Slip! Slop! Slap! campaign made a great contribution towards structural and institutional changes in a wide array of organizations. By the end of 2000 almost three-quarters of all primary schools in Victoria received SunSmart accreditation (Montague et al., 2001). However, there was a critique of the effectiveness of the campaign. A study conducted by Paul, Tzelepis, Girgis and Parfitt aimed at the exploration of acceptance of UV protection messages by the groups of 12 to 17-year-olds suggested a tendency for distancing from cartoon aspects of the program in most of the adolescent groups (Paul, Tzelepis, Girgis, & Parfitt, 2003).

Future action

To reduce the problem, all school curriculums in the country have to be changed to accommodate educational information about UV protection and policy for compulsory hat wearing. Moreover, all government organizations should either develop their own sun protection policies and procedures or get accreditation from SunSmart. The national standard-setting body must work towards the development of a severe regulatory framework for the solarium industry. In addition, extensive media campaigns need to be launched in order to decrease the numbers of solariums.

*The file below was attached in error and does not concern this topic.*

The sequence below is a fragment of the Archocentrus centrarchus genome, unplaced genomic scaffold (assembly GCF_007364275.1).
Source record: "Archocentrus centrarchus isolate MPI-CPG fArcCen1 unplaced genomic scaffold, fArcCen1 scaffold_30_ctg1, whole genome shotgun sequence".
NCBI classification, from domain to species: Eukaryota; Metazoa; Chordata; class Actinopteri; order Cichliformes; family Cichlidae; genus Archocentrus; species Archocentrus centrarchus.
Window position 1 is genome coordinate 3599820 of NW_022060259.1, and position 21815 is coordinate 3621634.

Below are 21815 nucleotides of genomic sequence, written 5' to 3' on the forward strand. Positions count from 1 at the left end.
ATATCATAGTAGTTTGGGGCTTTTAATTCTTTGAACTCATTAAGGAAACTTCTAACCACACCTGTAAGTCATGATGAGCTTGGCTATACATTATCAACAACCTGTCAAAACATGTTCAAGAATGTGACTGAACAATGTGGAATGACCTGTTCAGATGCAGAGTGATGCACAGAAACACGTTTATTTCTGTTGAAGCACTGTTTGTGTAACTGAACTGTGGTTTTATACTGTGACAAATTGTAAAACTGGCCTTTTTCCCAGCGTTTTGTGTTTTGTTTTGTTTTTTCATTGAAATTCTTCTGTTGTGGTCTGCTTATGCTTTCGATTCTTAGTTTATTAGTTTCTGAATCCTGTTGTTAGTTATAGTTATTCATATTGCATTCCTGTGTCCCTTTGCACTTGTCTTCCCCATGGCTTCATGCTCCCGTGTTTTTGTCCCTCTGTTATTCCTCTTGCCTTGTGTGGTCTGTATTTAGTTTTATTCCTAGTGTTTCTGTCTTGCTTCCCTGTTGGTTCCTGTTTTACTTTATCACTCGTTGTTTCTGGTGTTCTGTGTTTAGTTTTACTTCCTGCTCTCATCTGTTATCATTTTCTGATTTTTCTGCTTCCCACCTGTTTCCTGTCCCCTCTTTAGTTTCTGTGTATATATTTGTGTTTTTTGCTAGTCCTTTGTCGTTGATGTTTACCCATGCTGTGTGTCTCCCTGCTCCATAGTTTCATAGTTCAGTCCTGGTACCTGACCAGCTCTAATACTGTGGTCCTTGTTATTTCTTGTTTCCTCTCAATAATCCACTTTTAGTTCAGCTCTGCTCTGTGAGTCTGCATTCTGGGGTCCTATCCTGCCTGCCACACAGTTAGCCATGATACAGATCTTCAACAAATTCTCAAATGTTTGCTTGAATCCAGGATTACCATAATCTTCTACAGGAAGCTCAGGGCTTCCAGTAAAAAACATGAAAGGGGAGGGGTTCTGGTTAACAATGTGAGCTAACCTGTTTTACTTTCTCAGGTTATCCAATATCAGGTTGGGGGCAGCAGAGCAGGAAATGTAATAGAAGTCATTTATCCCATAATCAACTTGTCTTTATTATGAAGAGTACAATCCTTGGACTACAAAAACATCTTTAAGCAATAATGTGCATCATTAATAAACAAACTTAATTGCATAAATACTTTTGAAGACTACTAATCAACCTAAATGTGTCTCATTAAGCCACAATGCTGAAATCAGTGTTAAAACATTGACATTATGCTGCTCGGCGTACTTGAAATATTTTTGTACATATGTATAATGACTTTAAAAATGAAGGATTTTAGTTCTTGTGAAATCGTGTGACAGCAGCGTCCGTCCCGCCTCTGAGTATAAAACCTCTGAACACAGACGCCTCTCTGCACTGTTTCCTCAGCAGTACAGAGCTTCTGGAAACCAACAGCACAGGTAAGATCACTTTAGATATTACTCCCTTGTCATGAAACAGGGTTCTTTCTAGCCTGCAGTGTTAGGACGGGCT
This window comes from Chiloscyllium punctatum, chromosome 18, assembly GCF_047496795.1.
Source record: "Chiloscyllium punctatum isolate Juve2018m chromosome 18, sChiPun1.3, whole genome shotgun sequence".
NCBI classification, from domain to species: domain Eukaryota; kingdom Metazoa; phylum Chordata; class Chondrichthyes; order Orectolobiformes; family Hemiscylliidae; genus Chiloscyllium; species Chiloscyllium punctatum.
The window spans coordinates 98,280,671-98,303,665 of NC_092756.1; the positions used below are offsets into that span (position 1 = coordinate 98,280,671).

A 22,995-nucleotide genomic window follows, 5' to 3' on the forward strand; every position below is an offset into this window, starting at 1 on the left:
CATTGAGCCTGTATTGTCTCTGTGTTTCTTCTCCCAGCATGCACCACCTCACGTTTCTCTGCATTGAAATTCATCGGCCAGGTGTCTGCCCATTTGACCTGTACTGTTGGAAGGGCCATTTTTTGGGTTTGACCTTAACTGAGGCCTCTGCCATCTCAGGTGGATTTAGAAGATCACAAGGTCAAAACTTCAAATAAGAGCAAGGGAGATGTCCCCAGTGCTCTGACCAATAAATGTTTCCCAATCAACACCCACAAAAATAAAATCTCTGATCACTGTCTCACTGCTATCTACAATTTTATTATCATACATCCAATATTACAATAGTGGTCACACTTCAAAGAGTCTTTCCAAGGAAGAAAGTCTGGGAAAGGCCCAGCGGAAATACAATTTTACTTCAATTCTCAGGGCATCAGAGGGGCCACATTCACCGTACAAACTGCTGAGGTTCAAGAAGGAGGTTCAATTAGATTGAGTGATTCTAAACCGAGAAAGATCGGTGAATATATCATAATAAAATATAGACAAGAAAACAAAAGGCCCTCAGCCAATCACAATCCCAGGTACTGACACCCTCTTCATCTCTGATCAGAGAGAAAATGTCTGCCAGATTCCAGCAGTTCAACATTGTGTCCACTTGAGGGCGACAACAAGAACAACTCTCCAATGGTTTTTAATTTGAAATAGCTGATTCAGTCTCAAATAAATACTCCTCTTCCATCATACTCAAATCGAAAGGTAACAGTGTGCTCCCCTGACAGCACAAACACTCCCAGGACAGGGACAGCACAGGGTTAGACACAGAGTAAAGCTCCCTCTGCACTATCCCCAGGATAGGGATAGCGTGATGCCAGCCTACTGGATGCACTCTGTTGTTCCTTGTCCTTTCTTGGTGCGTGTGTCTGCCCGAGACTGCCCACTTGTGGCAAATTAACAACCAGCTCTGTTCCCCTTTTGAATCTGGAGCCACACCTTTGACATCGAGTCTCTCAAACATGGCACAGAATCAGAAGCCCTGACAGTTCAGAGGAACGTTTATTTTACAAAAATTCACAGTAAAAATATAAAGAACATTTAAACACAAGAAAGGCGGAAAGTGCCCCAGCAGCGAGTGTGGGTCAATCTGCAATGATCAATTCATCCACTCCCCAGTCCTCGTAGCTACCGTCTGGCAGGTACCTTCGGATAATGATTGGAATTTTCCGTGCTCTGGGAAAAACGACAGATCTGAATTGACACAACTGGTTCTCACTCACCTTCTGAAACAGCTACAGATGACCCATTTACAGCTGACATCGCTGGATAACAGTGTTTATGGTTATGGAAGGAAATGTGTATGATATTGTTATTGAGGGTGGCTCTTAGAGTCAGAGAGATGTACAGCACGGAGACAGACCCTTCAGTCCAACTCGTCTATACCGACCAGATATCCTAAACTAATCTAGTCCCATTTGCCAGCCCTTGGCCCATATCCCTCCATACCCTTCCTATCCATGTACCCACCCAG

AIHW. (2016a). Melanoma skin cancer. Web.

AIHW. (2016b). Skin cancer in Australia. Web.

Montague, M., Borland, R., & Sinclair, C. (2001). Slip! Slop! Slap! and SunSmart, 1980-2000: Skin Cancer Control and 20 Years of Population-Based Campaigning. Health Education & Behavior, 28(3), 290-305.

Paul, C., Tzelepis, F., Girgis, A., & Parfitt, N. (2003). The Slip Slop Slap years: Have they had a lasting impact on today’s adolescents? Health Promotion Journal of Australia, 14(3), 219-221.

Staples, M. P., Elwood, M., Burton, R. C., Williams, J. L., Marks, R., & Graham, G. G. (2006). Non-melanoma skin cancer in Australia: The 2002 national survey and trends since 1985. Health Promotion Journal of Australia, 184(1), 6-10.